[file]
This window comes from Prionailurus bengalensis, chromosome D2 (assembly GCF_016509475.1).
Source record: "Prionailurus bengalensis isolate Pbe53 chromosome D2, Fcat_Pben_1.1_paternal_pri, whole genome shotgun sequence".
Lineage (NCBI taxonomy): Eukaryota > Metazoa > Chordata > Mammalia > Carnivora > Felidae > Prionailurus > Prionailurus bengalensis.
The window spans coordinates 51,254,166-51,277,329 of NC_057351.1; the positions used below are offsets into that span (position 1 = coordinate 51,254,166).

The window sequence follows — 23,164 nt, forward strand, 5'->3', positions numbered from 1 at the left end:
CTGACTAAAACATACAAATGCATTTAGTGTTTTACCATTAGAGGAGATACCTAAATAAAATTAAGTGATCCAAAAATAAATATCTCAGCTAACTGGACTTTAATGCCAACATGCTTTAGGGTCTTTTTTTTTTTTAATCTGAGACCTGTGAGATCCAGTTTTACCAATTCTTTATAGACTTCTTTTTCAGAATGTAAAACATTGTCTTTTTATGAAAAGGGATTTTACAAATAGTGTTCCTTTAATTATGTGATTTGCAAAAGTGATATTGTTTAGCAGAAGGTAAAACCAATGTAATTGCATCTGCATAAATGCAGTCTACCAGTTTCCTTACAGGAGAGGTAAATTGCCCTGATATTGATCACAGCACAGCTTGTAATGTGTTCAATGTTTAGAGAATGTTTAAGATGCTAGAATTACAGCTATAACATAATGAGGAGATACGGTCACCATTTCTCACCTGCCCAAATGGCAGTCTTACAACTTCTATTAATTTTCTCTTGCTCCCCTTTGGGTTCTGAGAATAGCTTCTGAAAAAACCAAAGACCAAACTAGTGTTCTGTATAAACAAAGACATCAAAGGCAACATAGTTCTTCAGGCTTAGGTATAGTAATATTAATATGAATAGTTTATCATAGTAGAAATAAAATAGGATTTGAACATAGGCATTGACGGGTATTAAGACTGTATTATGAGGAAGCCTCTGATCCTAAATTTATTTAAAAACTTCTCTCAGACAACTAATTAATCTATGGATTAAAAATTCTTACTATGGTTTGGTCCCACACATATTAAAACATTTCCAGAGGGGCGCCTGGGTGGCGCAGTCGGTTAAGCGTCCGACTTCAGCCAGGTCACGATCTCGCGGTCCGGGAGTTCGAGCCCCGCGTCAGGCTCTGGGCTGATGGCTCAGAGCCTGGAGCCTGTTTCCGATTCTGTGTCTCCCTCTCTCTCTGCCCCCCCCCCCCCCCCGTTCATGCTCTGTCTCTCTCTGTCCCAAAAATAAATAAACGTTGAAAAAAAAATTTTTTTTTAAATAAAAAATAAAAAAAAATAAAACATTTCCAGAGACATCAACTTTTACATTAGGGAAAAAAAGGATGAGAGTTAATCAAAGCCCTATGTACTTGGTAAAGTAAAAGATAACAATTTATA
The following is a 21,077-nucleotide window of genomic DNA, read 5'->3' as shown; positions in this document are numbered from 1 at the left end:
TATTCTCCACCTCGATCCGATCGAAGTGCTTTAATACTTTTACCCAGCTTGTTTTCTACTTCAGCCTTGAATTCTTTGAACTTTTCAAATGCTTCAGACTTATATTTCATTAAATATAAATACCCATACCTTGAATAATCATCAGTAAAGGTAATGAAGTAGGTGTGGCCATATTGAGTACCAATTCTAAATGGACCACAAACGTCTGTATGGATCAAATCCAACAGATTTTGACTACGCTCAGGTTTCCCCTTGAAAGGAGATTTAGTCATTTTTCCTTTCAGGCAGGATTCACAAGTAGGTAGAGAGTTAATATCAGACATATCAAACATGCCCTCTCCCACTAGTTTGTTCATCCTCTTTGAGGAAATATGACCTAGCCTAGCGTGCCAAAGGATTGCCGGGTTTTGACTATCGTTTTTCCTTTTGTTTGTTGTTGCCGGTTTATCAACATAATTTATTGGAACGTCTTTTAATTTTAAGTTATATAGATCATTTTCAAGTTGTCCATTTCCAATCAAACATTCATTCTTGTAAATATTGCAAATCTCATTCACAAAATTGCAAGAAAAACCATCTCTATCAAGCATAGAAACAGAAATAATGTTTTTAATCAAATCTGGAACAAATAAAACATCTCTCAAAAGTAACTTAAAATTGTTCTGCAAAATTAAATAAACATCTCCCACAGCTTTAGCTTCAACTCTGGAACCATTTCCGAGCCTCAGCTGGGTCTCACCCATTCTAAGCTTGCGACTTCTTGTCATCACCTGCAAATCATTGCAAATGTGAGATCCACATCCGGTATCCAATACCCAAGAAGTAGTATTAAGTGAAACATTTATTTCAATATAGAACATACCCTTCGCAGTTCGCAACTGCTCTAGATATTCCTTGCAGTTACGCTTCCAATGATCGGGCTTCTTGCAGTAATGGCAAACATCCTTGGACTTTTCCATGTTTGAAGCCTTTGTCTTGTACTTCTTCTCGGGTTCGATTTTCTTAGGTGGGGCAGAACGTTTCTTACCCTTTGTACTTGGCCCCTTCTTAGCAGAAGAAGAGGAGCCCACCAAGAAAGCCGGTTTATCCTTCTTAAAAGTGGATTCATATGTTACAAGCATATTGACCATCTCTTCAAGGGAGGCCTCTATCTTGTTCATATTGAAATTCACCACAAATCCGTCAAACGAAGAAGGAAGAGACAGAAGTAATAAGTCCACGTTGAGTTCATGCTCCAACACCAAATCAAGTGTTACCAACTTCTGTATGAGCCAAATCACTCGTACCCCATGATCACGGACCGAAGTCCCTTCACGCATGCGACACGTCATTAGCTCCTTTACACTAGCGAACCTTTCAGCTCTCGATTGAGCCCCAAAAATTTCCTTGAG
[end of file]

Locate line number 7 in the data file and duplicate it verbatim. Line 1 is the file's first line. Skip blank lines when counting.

The following is a 21,077-nucleotide window of genomic DNA, read 5'->3' as shown; positions in this document are numbered from 1 at the left end: